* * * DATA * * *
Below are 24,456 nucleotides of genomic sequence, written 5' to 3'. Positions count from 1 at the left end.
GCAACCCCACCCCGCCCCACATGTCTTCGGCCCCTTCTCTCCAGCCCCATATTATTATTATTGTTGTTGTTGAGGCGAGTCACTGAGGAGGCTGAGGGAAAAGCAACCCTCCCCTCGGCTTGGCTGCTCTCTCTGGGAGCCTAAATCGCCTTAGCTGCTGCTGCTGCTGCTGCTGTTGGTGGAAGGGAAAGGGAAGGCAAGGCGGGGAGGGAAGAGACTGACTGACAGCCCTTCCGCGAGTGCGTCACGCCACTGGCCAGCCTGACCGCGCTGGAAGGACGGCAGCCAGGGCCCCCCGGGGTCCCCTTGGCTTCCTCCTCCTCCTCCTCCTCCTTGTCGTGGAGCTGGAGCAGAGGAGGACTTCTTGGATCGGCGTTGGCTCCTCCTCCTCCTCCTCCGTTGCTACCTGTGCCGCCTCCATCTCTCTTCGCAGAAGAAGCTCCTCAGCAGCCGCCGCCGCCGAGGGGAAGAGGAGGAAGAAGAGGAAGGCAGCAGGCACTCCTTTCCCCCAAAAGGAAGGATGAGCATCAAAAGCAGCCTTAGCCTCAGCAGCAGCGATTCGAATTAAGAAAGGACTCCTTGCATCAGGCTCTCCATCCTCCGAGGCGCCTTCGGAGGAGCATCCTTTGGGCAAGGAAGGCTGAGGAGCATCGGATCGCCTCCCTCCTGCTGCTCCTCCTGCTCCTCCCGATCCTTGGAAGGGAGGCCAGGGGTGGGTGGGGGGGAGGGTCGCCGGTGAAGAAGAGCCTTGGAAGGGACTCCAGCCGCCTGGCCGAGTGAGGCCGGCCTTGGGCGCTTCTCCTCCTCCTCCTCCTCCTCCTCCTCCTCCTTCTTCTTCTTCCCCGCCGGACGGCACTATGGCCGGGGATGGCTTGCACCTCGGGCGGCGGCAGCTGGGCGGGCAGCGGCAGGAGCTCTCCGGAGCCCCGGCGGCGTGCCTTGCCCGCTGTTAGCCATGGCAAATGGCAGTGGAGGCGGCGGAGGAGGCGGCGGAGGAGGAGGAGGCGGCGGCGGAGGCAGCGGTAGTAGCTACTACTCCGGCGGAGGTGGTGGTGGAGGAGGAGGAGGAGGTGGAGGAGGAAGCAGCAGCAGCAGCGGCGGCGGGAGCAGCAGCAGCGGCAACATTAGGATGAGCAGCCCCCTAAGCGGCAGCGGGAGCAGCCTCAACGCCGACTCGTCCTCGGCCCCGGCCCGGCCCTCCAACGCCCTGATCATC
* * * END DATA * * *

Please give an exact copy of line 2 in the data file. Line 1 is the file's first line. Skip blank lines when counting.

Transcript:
GCAACCCCACCCCGCCCCACATGTCTTCGGCCCCTTCTCTCCAGCCCCATATTATTATTATTGTTGTTGTTGAGGCGAGTCACTGAGGAGGCTGAGGGAAAAGCAACCCTCCCCTCGGCTTGGCTGCTCTCTCTGGGAGCCTAAATCGCCTTAGCTGCTGCTGCTGCTGCTGCTGTTGGTGGAAGGGAAAGGGAAGGCAAGGCGGGGAGGGAAGAGACTGACTGACAGCCCTTCCGCGAGTGCGTCACGCCACTGGCCAGCCTGACCGCGCTGGAAGGACGGCAGCCAGGGCCCCCCGGGGTCCCCTTGGCTTCCTCCTCCTCCTCCTCCTCCTTGTCGTGGAGCTGGAGCAGAGGAGGACTTCTTGGATCGGCGTTGGCTCCTCCTCCTCCTCCTCCGTTGCTACCTGTGCCGCCTCCATCTCTCTTCGCAGAAGAAGCTCCTCAGCAGCCGCCGCCGCCGAGGGGAAGAGGAGGAAGAAGAGGAAGGCAGCAGGCACTCCTTTCCCCCAAAAGGAAGGATGAGCATCAAAAGCAGCCTTAGCCTCAGCAGCAGCGATTCGAATTAAGAAAGGACTCCTTGCATCAGGCTCTCCATCCTCCGAGGCGCCTTCGGAGGAGCATCCTTTGGGCAAGGAAGGCTGAGGAGCATCGGATCGCCTCCCTCCTGCTGCTCCTCCTGCTCCTCCCGATCCTTGGAAGGGAGGCCAGGGGTGGGTGGGGGGGAGGGTCGCCGGTGAAGAAGAGCCTTGGAAGGGACTCCAGCCGCCTGGCCGAGTGAGGCCGGCCTTGGGCGCTTCTCCTCCTCCTCCTCCTCCTCCTCCTCCTCCTTCTTCTTCTTCCCCGCCGGACGGCACTATGGCCGGGGATGGCTTGCACCTCGGGCGGCGGCAGCTGGGCGGGCAGCGGCAGGAGCTCTCCGGAGCCCCGGCGGCGTGCCTTGCCCGCTGTTAGCCATGGCAAATGGCAGTGGAGGCGGCGGAGGAGGCGGCGGAGGAGGAGGAGGCGGCGGCGGAGGCAGCGGTAGTAGCTACTACTCCGGCGGAGGTGGTGGTGGAGGAGGAGGAGGAGGTGGAGGAGGAAGCAGCAGCAGCAGCGGCGGCGGGAGCAGCAGCAGCGGCAACATTAGGATGAGCAGCCCCCTAAGCGGCAGCGGGAGCAGCCTCAACGCCGACTCGTCCTCGGCCCCGGCCCGGCCCTCCAACGCCCTGATCATC